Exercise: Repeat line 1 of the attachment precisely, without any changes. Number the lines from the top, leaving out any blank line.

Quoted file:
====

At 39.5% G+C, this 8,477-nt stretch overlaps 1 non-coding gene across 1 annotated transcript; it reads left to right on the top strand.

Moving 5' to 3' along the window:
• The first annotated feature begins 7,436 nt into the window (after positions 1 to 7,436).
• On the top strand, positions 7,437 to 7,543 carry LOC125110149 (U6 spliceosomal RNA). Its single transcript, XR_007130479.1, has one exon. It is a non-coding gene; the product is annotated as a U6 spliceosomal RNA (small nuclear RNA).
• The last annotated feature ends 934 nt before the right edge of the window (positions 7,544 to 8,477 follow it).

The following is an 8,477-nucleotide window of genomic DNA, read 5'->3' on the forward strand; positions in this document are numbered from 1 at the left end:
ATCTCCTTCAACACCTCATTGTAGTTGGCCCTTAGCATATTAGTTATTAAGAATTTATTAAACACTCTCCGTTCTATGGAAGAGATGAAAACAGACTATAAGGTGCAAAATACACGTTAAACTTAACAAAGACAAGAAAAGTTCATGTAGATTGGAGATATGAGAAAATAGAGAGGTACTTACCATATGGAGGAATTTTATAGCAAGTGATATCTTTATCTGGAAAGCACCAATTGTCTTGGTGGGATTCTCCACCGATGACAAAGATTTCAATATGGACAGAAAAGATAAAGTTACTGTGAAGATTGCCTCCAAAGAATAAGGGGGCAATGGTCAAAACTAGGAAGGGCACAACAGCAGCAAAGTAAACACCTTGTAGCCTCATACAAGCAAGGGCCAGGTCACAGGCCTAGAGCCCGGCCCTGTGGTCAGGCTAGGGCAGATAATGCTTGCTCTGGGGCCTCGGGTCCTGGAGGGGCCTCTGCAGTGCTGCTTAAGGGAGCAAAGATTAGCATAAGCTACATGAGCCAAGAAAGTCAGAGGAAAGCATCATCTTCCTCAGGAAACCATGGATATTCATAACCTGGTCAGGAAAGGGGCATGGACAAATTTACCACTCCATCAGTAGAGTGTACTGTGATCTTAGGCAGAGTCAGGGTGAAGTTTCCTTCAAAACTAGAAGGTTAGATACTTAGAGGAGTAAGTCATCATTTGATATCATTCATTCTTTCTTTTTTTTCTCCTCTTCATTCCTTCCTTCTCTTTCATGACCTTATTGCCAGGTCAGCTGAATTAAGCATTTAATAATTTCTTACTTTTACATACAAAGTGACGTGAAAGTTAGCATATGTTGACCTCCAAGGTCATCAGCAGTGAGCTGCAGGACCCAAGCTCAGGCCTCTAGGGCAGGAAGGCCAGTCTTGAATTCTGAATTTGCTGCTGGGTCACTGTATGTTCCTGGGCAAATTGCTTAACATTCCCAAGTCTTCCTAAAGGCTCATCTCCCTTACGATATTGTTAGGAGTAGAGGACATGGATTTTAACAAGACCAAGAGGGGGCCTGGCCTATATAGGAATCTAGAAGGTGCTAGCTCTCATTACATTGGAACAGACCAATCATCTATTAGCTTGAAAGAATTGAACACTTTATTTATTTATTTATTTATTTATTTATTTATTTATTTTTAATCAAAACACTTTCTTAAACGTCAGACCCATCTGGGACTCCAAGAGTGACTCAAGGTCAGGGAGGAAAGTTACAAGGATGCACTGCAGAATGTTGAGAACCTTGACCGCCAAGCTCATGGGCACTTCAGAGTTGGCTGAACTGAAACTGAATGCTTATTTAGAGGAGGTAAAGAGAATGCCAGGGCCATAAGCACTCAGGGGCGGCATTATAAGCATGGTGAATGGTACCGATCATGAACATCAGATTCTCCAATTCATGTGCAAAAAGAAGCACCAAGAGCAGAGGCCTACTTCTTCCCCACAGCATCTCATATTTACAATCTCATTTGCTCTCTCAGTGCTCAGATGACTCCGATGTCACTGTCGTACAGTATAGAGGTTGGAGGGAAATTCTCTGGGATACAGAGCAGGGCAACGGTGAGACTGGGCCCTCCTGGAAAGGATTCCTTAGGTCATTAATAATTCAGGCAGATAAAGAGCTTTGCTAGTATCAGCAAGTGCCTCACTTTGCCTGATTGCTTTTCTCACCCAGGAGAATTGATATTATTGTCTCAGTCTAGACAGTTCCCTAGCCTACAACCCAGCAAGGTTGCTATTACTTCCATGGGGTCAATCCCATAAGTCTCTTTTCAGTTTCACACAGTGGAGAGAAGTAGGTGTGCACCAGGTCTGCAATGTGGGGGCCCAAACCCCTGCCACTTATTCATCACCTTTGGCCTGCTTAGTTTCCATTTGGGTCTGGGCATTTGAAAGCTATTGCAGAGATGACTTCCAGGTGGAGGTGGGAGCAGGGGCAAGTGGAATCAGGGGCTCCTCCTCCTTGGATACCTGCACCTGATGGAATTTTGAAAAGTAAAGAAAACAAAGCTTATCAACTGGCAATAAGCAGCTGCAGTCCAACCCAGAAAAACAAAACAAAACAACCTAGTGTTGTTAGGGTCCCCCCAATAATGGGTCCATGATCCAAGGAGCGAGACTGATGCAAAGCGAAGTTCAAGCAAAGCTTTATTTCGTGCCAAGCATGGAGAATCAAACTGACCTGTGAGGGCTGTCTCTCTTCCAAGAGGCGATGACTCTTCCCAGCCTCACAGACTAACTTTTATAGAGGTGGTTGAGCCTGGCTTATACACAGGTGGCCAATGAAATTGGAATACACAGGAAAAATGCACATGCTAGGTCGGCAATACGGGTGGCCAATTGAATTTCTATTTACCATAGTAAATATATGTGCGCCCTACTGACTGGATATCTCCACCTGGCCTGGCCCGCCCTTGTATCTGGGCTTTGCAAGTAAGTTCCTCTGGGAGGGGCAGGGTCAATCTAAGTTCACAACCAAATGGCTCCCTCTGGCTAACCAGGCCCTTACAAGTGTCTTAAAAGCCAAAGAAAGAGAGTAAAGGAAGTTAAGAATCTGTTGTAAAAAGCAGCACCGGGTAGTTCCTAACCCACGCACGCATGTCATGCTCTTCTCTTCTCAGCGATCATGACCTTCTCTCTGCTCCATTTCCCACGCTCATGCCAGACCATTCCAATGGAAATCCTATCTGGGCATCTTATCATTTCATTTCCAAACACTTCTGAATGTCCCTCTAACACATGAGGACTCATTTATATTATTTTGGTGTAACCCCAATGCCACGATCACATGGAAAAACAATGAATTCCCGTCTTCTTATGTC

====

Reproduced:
At 39.5% G+C, this 8,477-nt stretch overlaps 1 non-coding gene across 1 annotated transcript; it reads left to right on the top strand.